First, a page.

We realize that DOE is prepared to set up a mechanism to ensure that the Requestor does not participate in specific matters relating to the College. However, we believe that this situation is similar to the one we considered in our Opinion No. 83-11 where an employing agency adopted a disqualification approach in response to §3-103(a) and our regulatory exemption criteria. We expressed in that Opinion our view that §3-103 and the Ethics Law's §3-101 disqualification provisions must be viewed as "separate provisions expressing different concerns as to the conduct and activities of officials of the State." We noted there and conclude here, also, that disqualification cannot be viewed as a "cure" to a §3-103(a) violation, nor should our exception regulations be read as adopting this approach. We believe that this conclusion is consistent with the purposes of the Law, as set forth in §1-102, to assure the public of the impartiality of public officials. The Requestor is the head of a DOE unit that has significant authority over the certification process and his proposed outside employer, and the public would be unlikely to know or understand to what extent reorganization of duties or nonparticipation would avoid a conflict of interest or appearance thereof.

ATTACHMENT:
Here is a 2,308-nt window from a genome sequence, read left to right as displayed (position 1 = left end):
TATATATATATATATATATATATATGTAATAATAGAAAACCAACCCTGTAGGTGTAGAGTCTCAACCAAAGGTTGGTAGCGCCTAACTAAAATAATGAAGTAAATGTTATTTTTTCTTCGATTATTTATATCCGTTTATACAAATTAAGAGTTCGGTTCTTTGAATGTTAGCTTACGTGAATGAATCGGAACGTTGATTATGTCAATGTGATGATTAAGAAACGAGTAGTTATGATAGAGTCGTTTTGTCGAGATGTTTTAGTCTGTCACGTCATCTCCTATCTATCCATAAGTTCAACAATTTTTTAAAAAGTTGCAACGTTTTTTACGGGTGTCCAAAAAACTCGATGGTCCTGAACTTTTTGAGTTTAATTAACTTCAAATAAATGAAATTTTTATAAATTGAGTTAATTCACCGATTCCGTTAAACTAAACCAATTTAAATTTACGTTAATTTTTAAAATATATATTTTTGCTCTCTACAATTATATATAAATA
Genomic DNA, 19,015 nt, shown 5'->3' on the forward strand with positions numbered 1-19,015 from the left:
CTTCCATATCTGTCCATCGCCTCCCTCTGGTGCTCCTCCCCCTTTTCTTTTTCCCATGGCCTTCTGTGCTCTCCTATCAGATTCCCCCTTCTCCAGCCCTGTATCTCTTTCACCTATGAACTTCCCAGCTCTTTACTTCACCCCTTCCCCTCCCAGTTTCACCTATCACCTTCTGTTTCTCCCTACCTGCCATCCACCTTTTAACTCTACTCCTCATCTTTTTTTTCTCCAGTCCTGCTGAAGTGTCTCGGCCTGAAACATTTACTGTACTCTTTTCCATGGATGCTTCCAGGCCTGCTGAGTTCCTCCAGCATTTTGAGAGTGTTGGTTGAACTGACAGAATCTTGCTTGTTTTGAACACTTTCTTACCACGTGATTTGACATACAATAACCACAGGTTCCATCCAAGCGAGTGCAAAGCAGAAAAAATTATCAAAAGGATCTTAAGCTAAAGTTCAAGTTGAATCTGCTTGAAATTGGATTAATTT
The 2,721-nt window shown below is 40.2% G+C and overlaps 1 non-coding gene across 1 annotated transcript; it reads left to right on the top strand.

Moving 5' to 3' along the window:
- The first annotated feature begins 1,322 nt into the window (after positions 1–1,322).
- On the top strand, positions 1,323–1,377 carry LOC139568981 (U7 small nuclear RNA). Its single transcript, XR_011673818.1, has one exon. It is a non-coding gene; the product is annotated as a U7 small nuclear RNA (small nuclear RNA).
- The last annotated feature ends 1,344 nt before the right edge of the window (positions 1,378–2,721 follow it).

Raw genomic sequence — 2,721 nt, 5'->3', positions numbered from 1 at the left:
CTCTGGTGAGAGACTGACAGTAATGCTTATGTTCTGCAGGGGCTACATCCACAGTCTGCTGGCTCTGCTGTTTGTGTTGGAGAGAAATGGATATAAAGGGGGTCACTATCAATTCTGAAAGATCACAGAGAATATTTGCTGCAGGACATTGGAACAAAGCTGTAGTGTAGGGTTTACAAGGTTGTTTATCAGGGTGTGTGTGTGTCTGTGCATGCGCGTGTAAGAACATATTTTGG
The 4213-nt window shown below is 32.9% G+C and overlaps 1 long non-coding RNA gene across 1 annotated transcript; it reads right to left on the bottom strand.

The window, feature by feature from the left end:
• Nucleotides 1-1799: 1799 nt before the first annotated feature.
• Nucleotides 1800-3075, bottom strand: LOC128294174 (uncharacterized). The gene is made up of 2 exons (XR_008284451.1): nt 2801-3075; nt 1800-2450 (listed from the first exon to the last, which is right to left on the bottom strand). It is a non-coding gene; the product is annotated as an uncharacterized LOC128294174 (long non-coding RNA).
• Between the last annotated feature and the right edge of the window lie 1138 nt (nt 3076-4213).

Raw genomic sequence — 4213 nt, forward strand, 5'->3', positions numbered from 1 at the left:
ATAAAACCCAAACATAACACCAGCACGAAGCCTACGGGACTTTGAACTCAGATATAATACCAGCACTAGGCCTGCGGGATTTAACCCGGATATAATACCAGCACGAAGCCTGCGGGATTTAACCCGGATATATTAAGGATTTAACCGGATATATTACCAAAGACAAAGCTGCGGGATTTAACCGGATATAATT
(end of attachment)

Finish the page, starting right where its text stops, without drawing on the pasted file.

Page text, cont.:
Under the circumstances presented here, we do not believe that the relationship between the Requestor's proposed private employer and his agency duties can be characterized as remote, nor can we make the finding required under item I of the criteria that the specific employment circumstances do not otherwise create a conflict of interest or the appearance of conflict. We therefore advise the Requestor that his teaching a course at the College would be a violation of §3-103(a)(1)(i) of the Law, and that the outside employment exception regulations may not be applied to overcome this bar.
Herbert J. Belgrad, Chairman
Reverend John Wesley Holland
Betty B. Nelson
Thomas D. Washburne
Date: August 14, 1984
1 Published at COMAR 19A.